Returned soldiers, most of them still single, resumed their regular attendance at one or more of the dozen or so halls that catered to Irish musipage 44New York Irish History Vol.19, 2005 Illustration: Francis X. Hennessy in 1935 was a dance teacher and an accomplished musician on the uilean pipes. He performed in many of the city's Irish dance halls. From the John T. Ridge Collection.

NYIHR_P39_Ridge_V19_Fin.qxd 8/1/06 9:58 PM Page 44 cal tastes. Most of the dances were still sponsored by an Irish society, but there were already signs that a new independent commercial Irish dance hall scene was emerging. The Imperial Lyceum (also called the Fifty-fifth Street Lyceum) at East Fifty-fifth Street and Third Avenue began advertising in November regular Thursday night dances independent of any sponsorship by an Irish society under the theme "Spend a Night in Ireland." Significantly, the hall not only offered a separate hall for Irish traditional dancing, but a separate hall featuring "modern jazz" performed by the Lyceum Jazz Band. Jazz was then very much under attack by critics in the press who found "barbarian jazz" a cause of evil in society.

The public demand for jazz, however, overwhelmed whatever the social critics preached and dance halls were quick to see its appeal. The combination of Irish dance and jazz at the same hall was certainly a novelty that would have agonized some clergy and the leadership of many Irish organizations, but it continued to draw crowds to the Imperial. 16 The explosion in the Irish dance hall scene took place in the 1920s and early 1930s. Dozens of small and large halls popped up in Manhattan, the Bronx, Brooklyn and Queens, but only few of them managed to survive for a decade or more.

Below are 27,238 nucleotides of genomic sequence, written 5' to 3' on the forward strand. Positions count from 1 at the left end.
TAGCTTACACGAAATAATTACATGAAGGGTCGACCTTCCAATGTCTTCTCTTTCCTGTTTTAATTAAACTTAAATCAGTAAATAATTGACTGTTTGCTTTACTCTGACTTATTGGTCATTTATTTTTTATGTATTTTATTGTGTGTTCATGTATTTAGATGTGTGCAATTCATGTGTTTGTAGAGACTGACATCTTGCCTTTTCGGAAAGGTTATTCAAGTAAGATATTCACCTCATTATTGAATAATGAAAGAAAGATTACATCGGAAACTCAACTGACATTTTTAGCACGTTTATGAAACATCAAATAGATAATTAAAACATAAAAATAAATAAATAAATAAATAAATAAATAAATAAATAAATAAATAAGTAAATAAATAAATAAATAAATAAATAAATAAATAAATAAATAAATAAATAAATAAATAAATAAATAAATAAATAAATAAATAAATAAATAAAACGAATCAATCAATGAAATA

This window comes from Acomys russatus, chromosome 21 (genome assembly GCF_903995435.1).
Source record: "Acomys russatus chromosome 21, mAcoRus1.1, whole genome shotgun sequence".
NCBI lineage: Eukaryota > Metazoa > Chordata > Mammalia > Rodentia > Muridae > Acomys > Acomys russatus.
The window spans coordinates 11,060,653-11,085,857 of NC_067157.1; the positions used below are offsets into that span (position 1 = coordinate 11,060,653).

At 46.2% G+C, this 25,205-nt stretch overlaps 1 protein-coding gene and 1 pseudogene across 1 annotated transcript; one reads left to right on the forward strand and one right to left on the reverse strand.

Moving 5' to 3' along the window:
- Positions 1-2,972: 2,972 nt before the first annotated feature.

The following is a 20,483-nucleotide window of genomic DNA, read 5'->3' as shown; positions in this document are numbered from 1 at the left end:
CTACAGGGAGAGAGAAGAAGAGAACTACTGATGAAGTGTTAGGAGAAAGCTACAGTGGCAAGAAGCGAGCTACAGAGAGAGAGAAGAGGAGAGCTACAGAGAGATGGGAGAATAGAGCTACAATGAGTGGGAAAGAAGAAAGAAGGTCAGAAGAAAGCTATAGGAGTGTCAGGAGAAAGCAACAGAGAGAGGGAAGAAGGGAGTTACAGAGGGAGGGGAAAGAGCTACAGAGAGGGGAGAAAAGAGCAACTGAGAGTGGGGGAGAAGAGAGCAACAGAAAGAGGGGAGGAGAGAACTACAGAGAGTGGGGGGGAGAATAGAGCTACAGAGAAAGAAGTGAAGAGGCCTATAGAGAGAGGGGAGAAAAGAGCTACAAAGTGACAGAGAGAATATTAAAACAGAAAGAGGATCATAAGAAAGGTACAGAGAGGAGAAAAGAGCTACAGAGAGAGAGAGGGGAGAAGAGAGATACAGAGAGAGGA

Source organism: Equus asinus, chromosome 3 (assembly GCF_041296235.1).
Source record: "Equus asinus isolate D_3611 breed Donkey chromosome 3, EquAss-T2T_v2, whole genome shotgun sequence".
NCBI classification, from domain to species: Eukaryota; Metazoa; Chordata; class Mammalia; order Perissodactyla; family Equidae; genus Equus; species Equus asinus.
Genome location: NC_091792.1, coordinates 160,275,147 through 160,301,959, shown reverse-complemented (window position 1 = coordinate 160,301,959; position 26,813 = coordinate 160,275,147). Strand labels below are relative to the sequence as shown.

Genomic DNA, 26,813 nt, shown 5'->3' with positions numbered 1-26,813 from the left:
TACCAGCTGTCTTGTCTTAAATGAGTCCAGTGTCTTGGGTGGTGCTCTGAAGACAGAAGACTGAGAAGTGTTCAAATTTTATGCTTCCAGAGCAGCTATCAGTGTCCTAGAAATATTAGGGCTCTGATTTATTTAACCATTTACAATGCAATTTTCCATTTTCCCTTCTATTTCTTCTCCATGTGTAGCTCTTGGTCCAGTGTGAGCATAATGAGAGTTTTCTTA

The life span of the average hall was short and wasoften accompanied by frequent name changesand relocations. Competition was fierce and thepopularity of a hall shifted sometimes from weekto week. A good band was always the main attrac-tion and a full hall was an attraction in itself. Ahall could easily fall in and out of fashion.

The larger Irish dance halls like Donovan's, the Imperial Lyceum and the Central Opera House at East Sixty-seventh Street and Third Avenue were patronized by immigrants from a variety of Irish counties and regions, but some of the new halls capitalized on sectional feeling to make a mark on the Irish social scene. Sullivan's Hall, East 101 Street and Third Avenue, as early as 1921 had strong Kerry affiliations and a glance at its calendar was full of socials for groups like the Kerry Dancing Class, the Kenmare Social Club, the North Kerry Boys and the Tarbert Social Club. Occasionally, a nearby Munster county group from adjacent Limerick or even Tipperary would hold an affair at the hall, but its principal clientele came from the famous "kingdom." 17 By 1926 there was the Mayo Dance Hall at 203 East Sixty-seventh Street near Third Avenue, a center for immigrants from that county and the New Irish Hall (also known as Engineer's Hall) where "all Sligo, Mayo, Leitrim, Galway and Roscommon," it was claimed, could be found.

The New Irish Hall advertised that it was "the New York Irish Historypage 45 Vol.19, 2005 Photo: The Leitrim House Cabaret Band in 1938 performed six nights a week at the East Fifty-ninth Street dance hall of the same name. The hall was owned by Gaelic football star, Mike McCabe. From the John T. Ridge Collection.